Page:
Skip to main content
Open this photo in gallery:

B.C. has expressed concerns about the contract between Grifols and CBS, such as a letter B.C. Health Minister Adrian Dix sent to CBS on Sept. 2 saying he did not believe the company should operate in the province.DARRYL DYCK/The Canadian Press

British Columbia will not allow an international pharmaceutical company to collect blood plasma in the province, despite Canadian Blood Services’ attempts to get the private company past a provincial ban.

Paying for blood donations is barred in three provinces: B.C., Ontario and Quebec. The bans include paying for plasma, which is a straw-coloured fluid in blood used for transfusions and to make immunoglobulin, a therapy commonly used for people with immune disorders.

Canadian Blood Services has long said it wants to increase domestic collection of plasma, because 85 per cent of its supply comes from other countries, particularly the United States, where donors are paid. Part of its plan is to open 11 new CBS-run plasma collection centres across Canada, where donors will not be paid. The eighth such centre opened in Abbotsford, B.C., on April 11.

In September, Canadian Blood Services announced it would work with Spanish pharmaceutical company Grifols to collect even more plasma in Canada. Grifols pays its donors, which could affect how many people donate at CBS’s voluntary sites, though CBS said it would veto any Grifols locations that were too close to its own.

At the time of the announcement, CBS and Grifols said the company planned to set up in Ontario and B.C., despite the bans on paid donation, because the laws contained exemptions for CBS to pay donors in emergencies. However, it had not yet been tested whether CBS’s exemption would extend to Grifols on a continuing basis.

Behind the scenes, B.C. has expressed concerns about the contract, such as a letter B.C. Health Minister Adrian Dix sent to CBS on Sept. 2 saying he did not believe the company should operate in the province.

However, B.C. has been quiet on the issue in public, until this past week.

On Wednesday, the B.C. Health Ministry wrote to advocacy group BloodWatch – which supports a voluntary blood system – to say Grifols would not operate in the province and B.C. would enforce its ban.

On Friday, a provincial spokesperson confirmed that position to The Globe and Mail.

The law “was not intended to allow a private entity to establish collection sites in B.C. with a donor remuneration model,” B.C. Health Ministry spokesperson Hope Latham said in an e-mail, adding: “We do not anticipate that Grifols would be operating sites in British Columbia.”

CBS said in an unsigned e-mail that “it is not anticipated that Grifols would need to operate in B.C. at this time.”

Grifols said it is still working with CBS to determine where its centres will be located. “We can confirm, however, that there are no plans for British Columbia at this time,” the company said in an unsigned e-mail.

The National Union of Public and General Employees, which represents the majority of CBS workers, said it supported B.C.’s decision because allowing a private company to pay donors in the province “will undermine our voluntary blood and plasma system.”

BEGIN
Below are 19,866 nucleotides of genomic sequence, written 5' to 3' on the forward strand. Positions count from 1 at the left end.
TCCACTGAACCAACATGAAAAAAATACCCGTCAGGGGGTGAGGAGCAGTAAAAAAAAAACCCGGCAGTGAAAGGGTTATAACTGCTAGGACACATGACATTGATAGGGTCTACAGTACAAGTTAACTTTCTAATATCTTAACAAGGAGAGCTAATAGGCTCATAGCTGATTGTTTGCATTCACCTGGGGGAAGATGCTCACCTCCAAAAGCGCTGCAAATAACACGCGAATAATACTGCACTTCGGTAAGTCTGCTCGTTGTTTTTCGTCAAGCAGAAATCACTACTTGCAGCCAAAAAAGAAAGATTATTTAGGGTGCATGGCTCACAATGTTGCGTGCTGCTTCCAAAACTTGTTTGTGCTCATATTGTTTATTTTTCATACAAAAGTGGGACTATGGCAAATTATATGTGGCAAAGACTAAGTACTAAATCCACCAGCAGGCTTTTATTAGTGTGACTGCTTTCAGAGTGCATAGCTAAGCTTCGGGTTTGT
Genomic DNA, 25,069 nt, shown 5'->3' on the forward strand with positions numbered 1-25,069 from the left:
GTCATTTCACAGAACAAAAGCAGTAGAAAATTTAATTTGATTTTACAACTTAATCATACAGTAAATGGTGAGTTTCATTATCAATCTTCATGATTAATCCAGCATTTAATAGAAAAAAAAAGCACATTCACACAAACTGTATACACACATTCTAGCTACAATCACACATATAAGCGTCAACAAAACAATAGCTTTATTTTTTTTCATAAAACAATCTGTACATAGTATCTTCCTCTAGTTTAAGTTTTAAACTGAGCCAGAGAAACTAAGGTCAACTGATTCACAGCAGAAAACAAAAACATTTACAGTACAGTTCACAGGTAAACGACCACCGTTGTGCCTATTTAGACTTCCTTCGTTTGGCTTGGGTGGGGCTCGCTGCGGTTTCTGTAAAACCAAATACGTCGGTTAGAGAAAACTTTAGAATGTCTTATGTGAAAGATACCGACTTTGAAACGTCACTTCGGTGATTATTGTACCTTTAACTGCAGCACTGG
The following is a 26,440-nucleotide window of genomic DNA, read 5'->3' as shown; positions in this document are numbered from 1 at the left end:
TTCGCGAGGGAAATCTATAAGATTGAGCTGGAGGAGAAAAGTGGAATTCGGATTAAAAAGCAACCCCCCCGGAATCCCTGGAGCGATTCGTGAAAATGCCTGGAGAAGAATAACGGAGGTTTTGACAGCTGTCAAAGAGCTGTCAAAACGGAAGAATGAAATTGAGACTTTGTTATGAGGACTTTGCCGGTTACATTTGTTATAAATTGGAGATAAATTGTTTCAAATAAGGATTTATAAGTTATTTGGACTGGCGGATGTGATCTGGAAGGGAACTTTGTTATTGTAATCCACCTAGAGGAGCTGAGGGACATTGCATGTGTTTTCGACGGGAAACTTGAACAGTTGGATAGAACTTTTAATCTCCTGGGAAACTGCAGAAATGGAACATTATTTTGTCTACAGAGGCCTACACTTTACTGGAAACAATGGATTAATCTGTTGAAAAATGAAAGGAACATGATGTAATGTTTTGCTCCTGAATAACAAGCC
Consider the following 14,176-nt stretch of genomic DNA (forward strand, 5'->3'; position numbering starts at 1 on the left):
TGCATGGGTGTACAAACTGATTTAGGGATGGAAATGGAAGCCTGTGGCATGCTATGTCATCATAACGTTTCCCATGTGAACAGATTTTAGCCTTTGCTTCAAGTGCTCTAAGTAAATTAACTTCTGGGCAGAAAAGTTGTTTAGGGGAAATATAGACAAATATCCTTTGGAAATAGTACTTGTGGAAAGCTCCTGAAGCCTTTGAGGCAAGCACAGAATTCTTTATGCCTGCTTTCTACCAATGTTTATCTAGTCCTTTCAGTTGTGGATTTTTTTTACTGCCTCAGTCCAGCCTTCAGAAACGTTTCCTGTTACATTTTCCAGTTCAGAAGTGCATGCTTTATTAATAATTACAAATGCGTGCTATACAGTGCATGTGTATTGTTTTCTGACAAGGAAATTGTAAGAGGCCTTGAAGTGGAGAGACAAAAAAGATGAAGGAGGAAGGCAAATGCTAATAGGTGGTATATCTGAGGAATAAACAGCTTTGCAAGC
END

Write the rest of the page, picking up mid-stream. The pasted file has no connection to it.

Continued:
Kat Lanteigne, executive director of BloodWatch, said the contract between Grifols and CBS should be cancelled. “It is clear that the exemption in the Voluntary Blood Donations Act does not offer the loophole that CBS and Grifols are attempting to exploit,” she said of the B.C. law.

Paying for blood donations is controversial because the practice was blamed as a cause of the tainted blood scandal, in which thousands of Canadians in the 1980s caught HIV and hepatitis C from donated blood. Canadian Blood Services was set up in response to the scandal.

In the decades since, however, technology and techniques have improved and Health Canada now says it does not have safety concerns about medical products made from the plasma of paid donors. However, there are still ethical debates about whether paid donors are exploited.

It is not clear yet whether Grifols will set up in Ontario. Internal e-mails obtained under access-to-information law show Ontario’s cabinet considered lifting the ban on paid blood donation entirely, but a provincial spokesperson said in January that cabinet ultimately decided not to. The Ontario health minister’s office would only say Friday it would “monitor the outcomes” of the CBS-Grifols contract.

Almost all of CBS’s revenue comes from provincial and territorial governments. According to the agency’s 2022 annual report, it received $1.3-billion from provinces and $13-million from the federal government, along with $2.6-million in “other income,” which includes monetary donations. CBS does not quantify the value of blood donations in its financial statements.

CBS and Grifols have a long history of working together. Grifols is one of the agency’s biggest suppliers of immunoglobulin. CBS spent $782-million – more than half its budget – on plasma and plasma-derived products in 2022. Grifols also did consulting work for CBS on its plasma collection strategy in recent years.

CBS has not released financial terms for any of its contracts with Grifols.

Your Globe

Build your personal news feed

Follow the author of this article:

Follow topics related to this article:

Check Following for new articles

Interact with The Globe